2. Thank you for this post as it is true that MLM but there are companies out there that do provide quality products and are solutions to many issues patients experience. It’s no different than going for a facial and really liking the product used, then buying it there. It’s convenient and if the esthetician gets a commission, great! I feel like it’s unfair that health care providers are not allowed to make income while pharmaceutical companies are making billions selling to physicians to prescribe to their patients. These prescriptions , i.e. opiates used for pain management have actually killed 300,000 people nationwide and has become an epidemic. Where is the outrage in scam there?
    I say this only because I’ve experienced benefits from MLM products as a consumer and wanted to share with my patients but didn’t because I’m a provider. Sadly, knowing how effective these products were, I didn’t mention out of fear that it would be considered unethical. How is that ethical, knowing there is another healthier alternative but not sharing with the patient just because the product happens to be part of a MLM company? Yet, prescription drugs that cause dangerous side effects are considered ethical? Why can’t patients, as consumers have an option “prescribed” from their doctor and allow them to make the decision?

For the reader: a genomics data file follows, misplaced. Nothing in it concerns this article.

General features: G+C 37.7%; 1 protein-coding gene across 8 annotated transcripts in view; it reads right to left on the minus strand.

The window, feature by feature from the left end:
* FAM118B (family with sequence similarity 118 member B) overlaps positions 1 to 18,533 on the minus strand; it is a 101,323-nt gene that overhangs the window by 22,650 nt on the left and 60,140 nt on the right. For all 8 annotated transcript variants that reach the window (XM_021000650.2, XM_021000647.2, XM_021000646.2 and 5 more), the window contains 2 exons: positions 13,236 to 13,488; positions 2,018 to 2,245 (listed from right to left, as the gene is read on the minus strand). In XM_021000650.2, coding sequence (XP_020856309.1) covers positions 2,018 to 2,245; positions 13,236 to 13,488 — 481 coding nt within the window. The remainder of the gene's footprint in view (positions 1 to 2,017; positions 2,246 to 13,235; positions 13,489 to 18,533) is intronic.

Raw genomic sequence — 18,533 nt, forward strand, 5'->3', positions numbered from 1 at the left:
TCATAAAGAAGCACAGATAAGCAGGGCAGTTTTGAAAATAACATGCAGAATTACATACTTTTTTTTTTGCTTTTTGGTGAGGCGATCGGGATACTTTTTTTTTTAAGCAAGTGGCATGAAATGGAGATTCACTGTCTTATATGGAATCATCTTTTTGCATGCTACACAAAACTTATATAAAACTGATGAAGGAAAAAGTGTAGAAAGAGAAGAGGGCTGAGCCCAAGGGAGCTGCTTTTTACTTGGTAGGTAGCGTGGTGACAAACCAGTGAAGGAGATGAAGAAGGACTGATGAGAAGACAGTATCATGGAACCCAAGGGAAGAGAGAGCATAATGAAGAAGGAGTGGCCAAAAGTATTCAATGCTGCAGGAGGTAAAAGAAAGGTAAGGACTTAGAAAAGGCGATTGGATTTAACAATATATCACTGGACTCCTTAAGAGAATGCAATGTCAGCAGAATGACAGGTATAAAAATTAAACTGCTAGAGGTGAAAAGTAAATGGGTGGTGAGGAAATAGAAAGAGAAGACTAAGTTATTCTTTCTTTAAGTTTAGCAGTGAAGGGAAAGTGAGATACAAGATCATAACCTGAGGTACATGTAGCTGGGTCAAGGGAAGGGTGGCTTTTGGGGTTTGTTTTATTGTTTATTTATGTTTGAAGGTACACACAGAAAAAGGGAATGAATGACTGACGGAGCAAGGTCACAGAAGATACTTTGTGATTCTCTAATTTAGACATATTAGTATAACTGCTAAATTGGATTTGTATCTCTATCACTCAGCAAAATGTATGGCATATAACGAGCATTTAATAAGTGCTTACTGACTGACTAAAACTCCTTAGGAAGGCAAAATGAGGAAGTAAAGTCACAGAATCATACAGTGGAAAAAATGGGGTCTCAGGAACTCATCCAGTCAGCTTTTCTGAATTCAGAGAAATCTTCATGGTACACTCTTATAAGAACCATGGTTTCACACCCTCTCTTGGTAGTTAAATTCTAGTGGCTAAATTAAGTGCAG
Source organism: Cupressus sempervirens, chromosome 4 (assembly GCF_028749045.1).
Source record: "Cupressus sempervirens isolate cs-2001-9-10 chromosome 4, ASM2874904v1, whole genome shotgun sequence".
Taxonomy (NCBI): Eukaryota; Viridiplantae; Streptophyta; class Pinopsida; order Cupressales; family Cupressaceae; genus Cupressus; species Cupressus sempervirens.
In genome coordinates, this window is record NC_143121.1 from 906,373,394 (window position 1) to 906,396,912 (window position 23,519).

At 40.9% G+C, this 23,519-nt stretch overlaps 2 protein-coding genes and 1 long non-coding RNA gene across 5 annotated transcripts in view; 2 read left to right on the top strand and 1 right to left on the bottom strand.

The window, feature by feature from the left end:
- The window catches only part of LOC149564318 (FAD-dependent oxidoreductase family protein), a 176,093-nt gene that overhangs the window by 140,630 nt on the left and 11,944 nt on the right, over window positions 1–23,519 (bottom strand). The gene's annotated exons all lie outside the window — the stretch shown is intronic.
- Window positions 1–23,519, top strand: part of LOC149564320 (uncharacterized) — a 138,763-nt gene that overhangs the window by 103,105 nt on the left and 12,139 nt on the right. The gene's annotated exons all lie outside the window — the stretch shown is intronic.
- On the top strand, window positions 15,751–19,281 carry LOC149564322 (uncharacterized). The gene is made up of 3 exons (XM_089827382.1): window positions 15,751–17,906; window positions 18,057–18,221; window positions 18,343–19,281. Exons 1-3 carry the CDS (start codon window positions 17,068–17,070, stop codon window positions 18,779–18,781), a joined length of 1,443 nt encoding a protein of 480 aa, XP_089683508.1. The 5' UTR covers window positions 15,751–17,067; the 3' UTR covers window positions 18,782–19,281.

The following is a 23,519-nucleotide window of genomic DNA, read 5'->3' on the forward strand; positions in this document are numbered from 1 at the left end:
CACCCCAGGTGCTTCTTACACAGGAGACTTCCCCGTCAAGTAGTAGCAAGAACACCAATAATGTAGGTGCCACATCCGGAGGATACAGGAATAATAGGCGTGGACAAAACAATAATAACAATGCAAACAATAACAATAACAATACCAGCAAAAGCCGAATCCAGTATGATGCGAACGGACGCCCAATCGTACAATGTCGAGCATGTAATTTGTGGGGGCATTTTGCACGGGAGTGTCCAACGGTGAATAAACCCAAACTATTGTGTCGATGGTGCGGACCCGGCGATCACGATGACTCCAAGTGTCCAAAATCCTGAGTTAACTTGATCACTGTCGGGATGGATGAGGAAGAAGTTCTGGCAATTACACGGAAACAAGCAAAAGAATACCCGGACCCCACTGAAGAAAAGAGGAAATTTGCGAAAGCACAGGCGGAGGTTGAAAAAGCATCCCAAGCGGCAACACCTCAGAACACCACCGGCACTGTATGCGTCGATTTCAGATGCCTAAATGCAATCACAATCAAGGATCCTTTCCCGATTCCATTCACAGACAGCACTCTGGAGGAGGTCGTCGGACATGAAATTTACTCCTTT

In my opinion, it’s not unethical if it is a product that is actually helping your patient. And why can’t the doctor make an extra income? My thought against this is there is already a shortage of health care providers and if they were offering healthy alternatives, they wouldn’t see as many patients and Big Pharma wouldn’t be making as much money. I see MLM as a blessing but ONLY if the compensation plan is fair, product is backed up by solid research and effective treatment.

  3. I agree with your points about being cautious with “MLM schemes”, but I’m also glad to have well-studied alternatives to prescription meds available through some reputable companies. I have researched and used several effective products over the years. Like Kate (above), I also haven’t sold them to my patients because of the potential for conflict of interest. However, the studies showing their effectiveness and safety when compared with prescription drugs have me question the commitments and ethics of the external forces (like the pharmaceutical industry) influencing our Healthcare providers and system. But that’s a different conversation. Thanks for your thought-provoking post.